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In my Lync Server 2013 High Availability environment series, we have now deployed most of our Lync servers, but we still need to deploy two more frontend servers.

 

The topology that we have deployed so fare consist of an Enterprise Pool with one frontend server.

The minimum recommend number of frontend servers in an Enterprise Pool is three – Have a look at this Microsoft page for guidelines about planning for frontend servers: http://technet.microsoft.com/en-us/library/gg412996(v=ocs.15).aspx

 

At this point I assume that you have installed the two new frontend servers with the same specification has the first server (see part 5: http://exchangepro.dk/2013/09/19/prepare-your-servers-for-lync-server-2013-ha-part-5/).

Before you start I will recommend that you do this in maintenance window, because you will need to reboot the frontend servers, which can cause disruption for the users.

Start by opening the Lync Topology builder and download the current topology.

Navigate to the Enterprise Pool

Right click the Enterprise Pool and Select New Server

Click Yes to the below prompt which tells you that after adding more frontend servers you will need to restart all frontend servers one at a time.

Type the name of the second frontend server and select OK

Add the third Frontend server

Right click Lync Server at the top and select Publish Topology

Click Next

Click Finish (the warning is related to the DFS file store and can be ignored)

After the topology has been deployed, you are now ready to install the additional two frontend servers.

Follow the installation steps as we did in Part 7 – http://exchangepro.dk/2013/09/30/install-the-first-frontend-server-part-7/.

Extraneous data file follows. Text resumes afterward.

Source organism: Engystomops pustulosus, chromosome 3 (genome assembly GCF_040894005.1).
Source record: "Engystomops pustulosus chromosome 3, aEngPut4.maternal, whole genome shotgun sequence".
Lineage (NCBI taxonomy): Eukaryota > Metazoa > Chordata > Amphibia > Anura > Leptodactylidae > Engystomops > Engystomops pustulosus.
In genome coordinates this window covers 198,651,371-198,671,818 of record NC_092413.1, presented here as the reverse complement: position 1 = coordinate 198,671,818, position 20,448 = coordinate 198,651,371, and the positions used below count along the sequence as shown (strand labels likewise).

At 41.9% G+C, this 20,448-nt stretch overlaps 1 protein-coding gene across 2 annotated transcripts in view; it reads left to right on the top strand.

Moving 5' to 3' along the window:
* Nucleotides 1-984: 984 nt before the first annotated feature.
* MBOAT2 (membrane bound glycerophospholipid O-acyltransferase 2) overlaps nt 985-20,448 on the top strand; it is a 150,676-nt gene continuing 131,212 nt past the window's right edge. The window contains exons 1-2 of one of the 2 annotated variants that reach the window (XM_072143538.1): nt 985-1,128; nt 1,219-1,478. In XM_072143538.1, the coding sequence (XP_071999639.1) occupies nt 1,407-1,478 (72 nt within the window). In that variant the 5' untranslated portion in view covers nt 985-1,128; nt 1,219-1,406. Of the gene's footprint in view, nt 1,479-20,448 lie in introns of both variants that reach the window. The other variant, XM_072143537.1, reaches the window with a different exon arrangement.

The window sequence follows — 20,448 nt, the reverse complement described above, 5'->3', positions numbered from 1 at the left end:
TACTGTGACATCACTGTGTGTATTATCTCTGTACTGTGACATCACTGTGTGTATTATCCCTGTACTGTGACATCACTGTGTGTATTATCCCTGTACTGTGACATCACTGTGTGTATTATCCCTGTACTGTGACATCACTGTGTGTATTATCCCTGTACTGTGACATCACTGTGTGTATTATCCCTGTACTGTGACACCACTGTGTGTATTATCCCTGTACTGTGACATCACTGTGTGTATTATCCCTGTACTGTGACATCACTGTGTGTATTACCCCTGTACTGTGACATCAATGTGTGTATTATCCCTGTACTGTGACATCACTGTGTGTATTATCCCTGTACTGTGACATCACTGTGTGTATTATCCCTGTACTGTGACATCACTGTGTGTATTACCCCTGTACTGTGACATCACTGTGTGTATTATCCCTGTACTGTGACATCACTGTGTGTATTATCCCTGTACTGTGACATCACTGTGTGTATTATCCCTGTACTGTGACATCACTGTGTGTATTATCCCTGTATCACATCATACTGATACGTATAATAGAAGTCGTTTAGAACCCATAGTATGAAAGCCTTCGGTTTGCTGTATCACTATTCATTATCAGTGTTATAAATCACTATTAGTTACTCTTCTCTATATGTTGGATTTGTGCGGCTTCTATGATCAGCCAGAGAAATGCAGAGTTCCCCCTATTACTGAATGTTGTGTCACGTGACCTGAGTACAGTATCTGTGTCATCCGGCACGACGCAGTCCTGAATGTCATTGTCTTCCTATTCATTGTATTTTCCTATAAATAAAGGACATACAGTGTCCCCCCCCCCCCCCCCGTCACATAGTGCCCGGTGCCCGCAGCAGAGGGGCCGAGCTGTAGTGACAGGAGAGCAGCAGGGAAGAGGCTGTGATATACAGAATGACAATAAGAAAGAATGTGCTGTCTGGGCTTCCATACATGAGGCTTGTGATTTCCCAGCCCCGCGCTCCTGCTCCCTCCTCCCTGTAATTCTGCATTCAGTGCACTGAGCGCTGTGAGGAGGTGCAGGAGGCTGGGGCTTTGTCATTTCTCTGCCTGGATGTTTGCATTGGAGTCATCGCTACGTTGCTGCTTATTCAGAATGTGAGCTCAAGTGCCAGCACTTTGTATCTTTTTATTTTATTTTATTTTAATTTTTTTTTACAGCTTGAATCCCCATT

You should also export the frontend server certificate that we created when we installed the first server. In that certificate, we manually added the FE02 and FE03 server names.

Import that certificate on the two new frontend servers.

When you follow the guide for installing the new frontend servers, you assign the certificate, which you have imported. You do not need to create a new Oauth Certificate (that you only do when you add additional sip domains).

When the servers has been installed you should also remember to update Lync with the latest CU – follow the guide in part 8: http://exchangepro.dk/2013/10/06/update-the-frontend-server-part-8/

And get the latest updates here: http://exchangepro.dk/updates/lync/lync-2013-updates/.

At the end also remember to run windows update so that the SQL server instance and windows is patched.

You should only reboot one frontend server at a time, and the first frontend server must also be rebooted.

After a reboot wait for the frontend service is started – I can sometimes take some time. You can follow the progress in Services.msc and in the eventlog.

 

When the three frontend servers has been, installed, updated and rebooted you now have a running frontend pool with three frontend servers. If you want to add more servers, then follow the same rules, and boot one frontend server at a time.